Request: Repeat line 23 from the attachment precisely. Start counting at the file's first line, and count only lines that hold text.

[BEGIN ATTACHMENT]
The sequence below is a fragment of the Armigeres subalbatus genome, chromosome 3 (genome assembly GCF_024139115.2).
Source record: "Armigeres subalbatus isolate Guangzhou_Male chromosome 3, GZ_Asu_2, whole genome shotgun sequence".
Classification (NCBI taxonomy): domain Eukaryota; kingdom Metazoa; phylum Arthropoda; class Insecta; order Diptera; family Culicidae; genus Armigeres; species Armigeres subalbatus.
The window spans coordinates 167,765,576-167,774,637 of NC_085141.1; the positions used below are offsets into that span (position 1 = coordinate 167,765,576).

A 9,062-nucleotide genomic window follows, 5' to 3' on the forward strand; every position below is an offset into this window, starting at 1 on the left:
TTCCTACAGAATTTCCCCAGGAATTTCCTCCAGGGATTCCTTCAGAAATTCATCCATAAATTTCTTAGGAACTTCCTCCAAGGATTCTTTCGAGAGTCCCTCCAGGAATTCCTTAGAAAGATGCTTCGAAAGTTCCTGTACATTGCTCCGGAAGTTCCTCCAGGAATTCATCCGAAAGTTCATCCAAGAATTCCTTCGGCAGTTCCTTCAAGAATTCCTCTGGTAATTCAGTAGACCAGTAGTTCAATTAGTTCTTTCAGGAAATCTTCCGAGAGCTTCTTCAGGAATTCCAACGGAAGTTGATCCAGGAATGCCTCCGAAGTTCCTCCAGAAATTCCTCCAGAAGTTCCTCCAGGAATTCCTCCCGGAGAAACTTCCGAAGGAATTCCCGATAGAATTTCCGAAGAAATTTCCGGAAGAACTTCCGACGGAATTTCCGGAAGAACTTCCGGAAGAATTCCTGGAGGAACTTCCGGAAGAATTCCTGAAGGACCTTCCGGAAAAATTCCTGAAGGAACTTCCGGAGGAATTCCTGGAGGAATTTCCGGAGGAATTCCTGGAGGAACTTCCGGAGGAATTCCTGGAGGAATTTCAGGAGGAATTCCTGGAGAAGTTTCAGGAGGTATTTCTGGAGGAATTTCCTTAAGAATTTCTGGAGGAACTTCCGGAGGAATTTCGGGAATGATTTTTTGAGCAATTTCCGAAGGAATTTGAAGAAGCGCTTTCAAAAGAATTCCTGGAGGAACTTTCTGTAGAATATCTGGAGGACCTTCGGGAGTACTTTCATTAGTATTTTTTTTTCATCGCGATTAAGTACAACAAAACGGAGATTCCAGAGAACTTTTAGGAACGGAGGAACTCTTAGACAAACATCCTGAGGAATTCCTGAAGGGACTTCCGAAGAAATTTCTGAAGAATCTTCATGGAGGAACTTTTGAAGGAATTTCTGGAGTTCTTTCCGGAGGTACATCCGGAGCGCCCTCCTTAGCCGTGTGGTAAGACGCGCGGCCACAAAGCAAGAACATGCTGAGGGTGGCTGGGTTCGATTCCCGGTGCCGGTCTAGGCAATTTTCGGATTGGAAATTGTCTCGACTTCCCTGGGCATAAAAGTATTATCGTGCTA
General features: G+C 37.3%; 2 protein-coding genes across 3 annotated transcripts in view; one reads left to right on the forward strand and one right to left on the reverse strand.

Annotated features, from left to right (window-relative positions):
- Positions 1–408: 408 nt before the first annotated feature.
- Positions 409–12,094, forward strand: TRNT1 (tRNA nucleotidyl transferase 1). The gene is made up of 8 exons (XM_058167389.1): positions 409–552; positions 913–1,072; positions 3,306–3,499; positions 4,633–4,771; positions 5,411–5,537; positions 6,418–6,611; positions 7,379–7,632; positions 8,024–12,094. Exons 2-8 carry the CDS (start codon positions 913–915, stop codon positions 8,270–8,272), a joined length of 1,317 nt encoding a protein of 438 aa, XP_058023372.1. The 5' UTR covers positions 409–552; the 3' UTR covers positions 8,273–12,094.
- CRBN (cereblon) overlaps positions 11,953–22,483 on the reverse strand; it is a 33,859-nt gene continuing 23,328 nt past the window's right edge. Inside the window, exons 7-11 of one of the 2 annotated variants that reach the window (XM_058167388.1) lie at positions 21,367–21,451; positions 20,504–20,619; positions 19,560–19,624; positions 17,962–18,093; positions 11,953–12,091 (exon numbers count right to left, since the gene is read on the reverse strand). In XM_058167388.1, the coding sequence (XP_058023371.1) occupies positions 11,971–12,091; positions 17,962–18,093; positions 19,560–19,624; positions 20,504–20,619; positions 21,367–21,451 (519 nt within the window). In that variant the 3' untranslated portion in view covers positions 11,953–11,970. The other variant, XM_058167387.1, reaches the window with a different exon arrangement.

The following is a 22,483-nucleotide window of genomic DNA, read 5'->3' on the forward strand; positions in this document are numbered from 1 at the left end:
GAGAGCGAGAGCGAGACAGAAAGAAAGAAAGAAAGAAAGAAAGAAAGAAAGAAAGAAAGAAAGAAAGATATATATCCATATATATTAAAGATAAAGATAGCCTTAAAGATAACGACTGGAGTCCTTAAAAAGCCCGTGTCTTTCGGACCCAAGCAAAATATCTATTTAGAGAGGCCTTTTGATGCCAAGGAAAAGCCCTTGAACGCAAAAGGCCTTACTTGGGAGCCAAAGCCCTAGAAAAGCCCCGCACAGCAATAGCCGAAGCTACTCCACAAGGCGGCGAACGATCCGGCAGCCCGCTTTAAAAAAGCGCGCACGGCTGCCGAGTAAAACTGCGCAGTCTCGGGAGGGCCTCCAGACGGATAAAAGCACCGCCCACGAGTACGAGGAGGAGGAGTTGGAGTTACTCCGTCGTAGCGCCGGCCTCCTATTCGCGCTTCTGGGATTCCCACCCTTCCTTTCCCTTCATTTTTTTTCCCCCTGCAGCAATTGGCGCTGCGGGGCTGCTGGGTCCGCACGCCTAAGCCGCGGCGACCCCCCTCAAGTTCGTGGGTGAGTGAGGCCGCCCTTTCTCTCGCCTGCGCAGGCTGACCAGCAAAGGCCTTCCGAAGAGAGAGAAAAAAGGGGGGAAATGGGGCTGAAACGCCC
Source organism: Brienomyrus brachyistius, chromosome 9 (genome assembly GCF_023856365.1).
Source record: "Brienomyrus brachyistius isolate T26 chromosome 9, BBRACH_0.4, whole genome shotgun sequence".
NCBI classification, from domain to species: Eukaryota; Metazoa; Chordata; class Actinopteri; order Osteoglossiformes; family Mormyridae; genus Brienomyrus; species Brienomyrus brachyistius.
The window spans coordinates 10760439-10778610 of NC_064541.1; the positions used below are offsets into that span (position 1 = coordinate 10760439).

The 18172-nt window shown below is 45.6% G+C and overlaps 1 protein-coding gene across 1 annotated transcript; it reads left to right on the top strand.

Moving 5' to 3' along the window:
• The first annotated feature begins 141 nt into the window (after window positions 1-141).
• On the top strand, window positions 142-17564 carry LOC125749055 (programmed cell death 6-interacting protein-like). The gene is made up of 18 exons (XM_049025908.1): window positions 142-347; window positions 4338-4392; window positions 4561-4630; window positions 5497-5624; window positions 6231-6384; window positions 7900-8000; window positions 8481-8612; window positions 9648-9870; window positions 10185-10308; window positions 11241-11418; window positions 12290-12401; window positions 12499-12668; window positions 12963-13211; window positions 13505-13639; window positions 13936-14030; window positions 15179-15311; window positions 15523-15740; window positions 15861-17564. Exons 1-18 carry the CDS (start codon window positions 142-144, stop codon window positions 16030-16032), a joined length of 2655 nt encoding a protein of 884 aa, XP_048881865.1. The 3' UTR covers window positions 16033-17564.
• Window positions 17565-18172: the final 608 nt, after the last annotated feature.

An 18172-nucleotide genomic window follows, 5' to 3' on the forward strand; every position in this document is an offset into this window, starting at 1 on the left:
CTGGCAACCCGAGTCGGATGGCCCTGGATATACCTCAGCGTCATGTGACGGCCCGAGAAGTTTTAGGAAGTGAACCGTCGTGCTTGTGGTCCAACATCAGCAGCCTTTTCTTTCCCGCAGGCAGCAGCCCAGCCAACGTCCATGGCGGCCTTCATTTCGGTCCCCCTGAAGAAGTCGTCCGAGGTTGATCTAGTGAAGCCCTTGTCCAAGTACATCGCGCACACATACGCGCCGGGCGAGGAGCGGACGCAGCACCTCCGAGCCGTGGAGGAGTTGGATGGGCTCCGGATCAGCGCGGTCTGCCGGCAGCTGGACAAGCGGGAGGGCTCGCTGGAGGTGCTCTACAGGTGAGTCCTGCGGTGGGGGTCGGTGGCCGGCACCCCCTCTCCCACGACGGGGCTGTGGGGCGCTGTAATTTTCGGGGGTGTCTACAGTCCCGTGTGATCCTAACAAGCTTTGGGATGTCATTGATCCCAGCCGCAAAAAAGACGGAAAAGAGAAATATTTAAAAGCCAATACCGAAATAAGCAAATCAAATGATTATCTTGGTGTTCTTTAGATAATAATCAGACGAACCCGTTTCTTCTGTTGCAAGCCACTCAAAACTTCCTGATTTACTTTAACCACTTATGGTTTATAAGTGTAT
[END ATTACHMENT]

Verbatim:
An 18172-nucleotide genomic window follows, 5' to 3' on the forward strand; every position in this document is an offset into this window, starting at 1 on the left: